Background and Goal
Hood Canal and Strait of Juan de Fuca summer chum experienced a severe drop in abundance in the 1980s, and returns decreased to all time lows in 1989 and 1990 with less than a thousand spawners each year. In response to this alarming decline, the state and tribal comanagers began to implement harvest management actions in 1992 to afford greater protection to summer chum in terminal area fisheries and, together with the U.S. Fish and Wildlife Service (USFWS) and citizen groups, initiated three summer chum hatchery supplementation programs. Those actions were expanded in subsequent years and led to the development of the Summer Chum Salmon Conservation Initiative - An Implementation Plan to Recover Summer Chum in the Hood Canal and Strait of Juan de Fuca Region.
In March of 1999, the National Marine Fisheries Service (NMFS) determined that the summer chum originating from Hood Canal and the Strait of Juan de Fuca represented an Evolutionarily Significant Unit (ESU), and formally listed these fish under the Endangered Species Act (ESA) as a threatened species.
The conservation initiative (or plan) has been developed and agreed upon by the Washington Department of Fish and Wildlife (WDFW) and the Point No Point Treaty (PNPT) Tribes under their authority to comanage salmon pursuant to the rules and orders of U.S. v. Washington. The plan is consistent with and fulfills the intent of section 13 of the Puget Sound Salmon Management Plan, which calls for the development of comprehensive regional resource management plans for Puget Sound stocks of salmon. In addition, the goal, direction, and provisions of the summer chum recovery initiative are consistent with the guidance within the WDFW Wild Salmonid Policy. The USFWS and NMFS have also participated in the development of the plan at the request of the WDFW and the PNPT Tribes.
Organization of the conservation initiative is in five major parts: the Foreword, which sets the stage; Part One - Life History and Stock Assessment, which describes summer chum life history, discusses the available data, and provides stock evaluation tools; Part Two - Region-wide Factors for Decline, which contains a region-wide analysis and summary of those factors believed responsible for the recent decline of summer chum; Part Three - Evaluation and Mitigation of Factors for Decline, which provides more detailed, location-specific analysis of factors affecting summer chum and presents strategies for their protection and recovery; and Part Four - Summary of Plan Elements, which contains a summary description of the management components, and also describes specific actions, evaluation and monitoring, roles of the participating parties, and time frames.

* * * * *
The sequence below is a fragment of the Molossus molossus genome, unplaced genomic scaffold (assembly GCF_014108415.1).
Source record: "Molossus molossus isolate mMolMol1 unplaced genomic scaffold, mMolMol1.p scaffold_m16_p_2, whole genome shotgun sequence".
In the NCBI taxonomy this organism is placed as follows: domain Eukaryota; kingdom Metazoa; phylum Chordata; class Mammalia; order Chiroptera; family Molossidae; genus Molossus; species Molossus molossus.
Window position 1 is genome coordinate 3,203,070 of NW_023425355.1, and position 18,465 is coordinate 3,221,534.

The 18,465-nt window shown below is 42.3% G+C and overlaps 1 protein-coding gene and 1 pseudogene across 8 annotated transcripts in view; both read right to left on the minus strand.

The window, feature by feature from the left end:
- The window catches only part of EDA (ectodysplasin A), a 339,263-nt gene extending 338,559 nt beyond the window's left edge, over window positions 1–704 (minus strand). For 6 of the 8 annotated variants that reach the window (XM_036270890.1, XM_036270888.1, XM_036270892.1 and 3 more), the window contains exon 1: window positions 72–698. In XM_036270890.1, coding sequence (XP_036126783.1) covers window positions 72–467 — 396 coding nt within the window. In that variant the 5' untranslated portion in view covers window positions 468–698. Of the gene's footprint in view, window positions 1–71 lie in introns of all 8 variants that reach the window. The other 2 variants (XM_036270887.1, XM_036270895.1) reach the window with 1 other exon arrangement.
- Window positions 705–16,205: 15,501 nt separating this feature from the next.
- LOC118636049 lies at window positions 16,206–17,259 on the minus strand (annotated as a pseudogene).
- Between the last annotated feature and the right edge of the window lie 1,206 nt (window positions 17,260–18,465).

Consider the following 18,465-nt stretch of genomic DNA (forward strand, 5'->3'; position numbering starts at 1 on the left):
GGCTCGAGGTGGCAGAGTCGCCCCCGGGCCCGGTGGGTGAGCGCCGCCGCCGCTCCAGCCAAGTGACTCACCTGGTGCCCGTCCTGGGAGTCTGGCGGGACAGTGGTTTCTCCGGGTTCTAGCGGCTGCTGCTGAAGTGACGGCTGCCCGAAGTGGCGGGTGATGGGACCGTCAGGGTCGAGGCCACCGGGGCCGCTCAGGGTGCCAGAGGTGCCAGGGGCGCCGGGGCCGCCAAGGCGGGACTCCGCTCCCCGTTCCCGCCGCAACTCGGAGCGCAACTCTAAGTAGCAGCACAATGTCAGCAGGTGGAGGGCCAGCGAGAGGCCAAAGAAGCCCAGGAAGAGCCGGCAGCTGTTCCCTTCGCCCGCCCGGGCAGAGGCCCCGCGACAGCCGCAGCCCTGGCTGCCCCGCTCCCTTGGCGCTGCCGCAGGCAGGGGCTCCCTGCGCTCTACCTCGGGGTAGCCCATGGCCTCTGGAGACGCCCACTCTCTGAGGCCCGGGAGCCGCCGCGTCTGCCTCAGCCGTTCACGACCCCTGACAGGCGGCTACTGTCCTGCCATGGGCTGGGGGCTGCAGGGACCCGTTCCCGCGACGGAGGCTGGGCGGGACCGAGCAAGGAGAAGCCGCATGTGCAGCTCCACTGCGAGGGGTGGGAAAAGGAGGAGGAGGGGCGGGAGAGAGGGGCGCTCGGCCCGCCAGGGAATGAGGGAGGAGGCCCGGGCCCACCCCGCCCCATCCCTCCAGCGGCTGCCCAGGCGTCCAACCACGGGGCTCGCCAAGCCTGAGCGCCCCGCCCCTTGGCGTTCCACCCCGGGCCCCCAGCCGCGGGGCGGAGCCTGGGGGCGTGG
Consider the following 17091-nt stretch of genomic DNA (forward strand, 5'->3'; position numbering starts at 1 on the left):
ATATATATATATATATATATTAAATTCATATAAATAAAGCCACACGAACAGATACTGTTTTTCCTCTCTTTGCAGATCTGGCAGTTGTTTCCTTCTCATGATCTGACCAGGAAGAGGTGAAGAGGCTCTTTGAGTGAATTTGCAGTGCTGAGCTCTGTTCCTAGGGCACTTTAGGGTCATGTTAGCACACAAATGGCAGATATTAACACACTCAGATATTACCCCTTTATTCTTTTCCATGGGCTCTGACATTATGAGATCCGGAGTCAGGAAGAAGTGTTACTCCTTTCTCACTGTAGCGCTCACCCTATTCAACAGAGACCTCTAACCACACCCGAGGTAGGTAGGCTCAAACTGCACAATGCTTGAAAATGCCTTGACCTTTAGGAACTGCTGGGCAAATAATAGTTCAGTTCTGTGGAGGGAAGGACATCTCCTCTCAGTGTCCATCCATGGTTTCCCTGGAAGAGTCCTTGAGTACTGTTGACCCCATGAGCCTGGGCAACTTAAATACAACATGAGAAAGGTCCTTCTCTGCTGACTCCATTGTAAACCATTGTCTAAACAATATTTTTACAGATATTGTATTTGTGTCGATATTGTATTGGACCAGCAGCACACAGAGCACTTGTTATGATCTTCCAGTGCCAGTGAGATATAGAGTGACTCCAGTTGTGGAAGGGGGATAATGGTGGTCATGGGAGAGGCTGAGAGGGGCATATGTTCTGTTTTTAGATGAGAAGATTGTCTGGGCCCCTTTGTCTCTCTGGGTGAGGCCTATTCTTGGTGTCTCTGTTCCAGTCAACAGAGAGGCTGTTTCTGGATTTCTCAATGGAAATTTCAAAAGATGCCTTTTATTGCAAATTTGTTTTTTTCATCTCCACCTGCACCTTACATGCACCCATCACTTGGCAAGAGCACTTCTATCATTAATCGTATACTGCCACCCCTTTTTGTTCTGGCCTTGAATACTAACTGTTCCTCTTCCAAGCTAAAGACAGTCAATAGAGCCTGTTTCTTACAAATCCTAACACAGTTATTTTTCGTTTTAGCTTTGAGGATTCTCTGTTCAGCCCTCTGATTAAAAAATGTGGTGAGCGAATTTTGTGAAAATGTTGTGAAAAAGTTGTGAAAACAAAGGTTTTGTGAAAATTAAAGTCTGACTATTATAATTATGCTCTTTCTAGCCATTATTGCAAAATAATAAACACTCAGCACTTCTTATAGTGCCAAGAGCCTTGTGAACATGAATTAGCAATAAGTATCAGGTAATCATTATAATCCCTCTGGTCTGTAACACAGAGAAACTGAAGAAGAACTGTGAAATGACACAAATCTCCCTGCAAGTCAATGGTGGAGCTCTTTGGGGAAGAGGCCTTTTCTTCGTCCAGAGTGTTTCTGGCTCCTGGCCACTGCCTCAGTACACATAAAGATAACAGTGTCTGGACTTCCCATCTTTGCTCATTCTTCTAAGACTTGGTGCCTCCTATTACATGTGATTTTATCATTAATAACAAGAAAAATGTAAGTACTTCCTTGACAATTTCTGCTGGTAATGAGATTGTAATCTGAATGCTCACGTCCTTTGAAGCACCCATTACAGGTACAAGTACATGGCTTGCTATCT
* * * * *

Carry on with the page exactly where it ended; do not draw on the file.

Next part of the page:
It is the intent of WDFW and the PNPT Tribes to implement the initiative as a comprehensive regional management plan, as provided for in the Puget Sound Salmon Management Plan. The implementation of the elements of the plan, that are specifically within the jurisdiction of the state and tribal co-managers, would then be under a Federal court order. This will provide certainty that the sections of the plan dealing with the elements of artificial production, ecological interactions, and harvest management will be carried out consistent with the plan. To facilitate an adaptive management approach, annual reports and five year plan reviews will be conducted to measure overall progress toward recovery and to evaluate and/or revise the strategies and actions provided in the plan.
The habitat element assesses habitat factors for decline and recommends strategies and actions to sustain and rebuild summer chum salmon in this region. The authorities to implement these measures, however, are dispersed through a variety of federal, state and local jurisdictions. The parties to the plan will continue to work with the appropriate jurisdictions to develop the implementation plans and actions for habitat protection and restoration. Habitat implementation plans and actions developed by a variety of agencies and processes are expected to be consistent and integral to the plan and are vital to its success. Furthermore, the plan provides critical guidance to the lead entities and the Salmon Recovery Funding Board, helping to ensure that funded recovery projects in Hood Canal and the eastern Strait of Juan de Fuca will have a high likelihood of supporting summer chum recovery.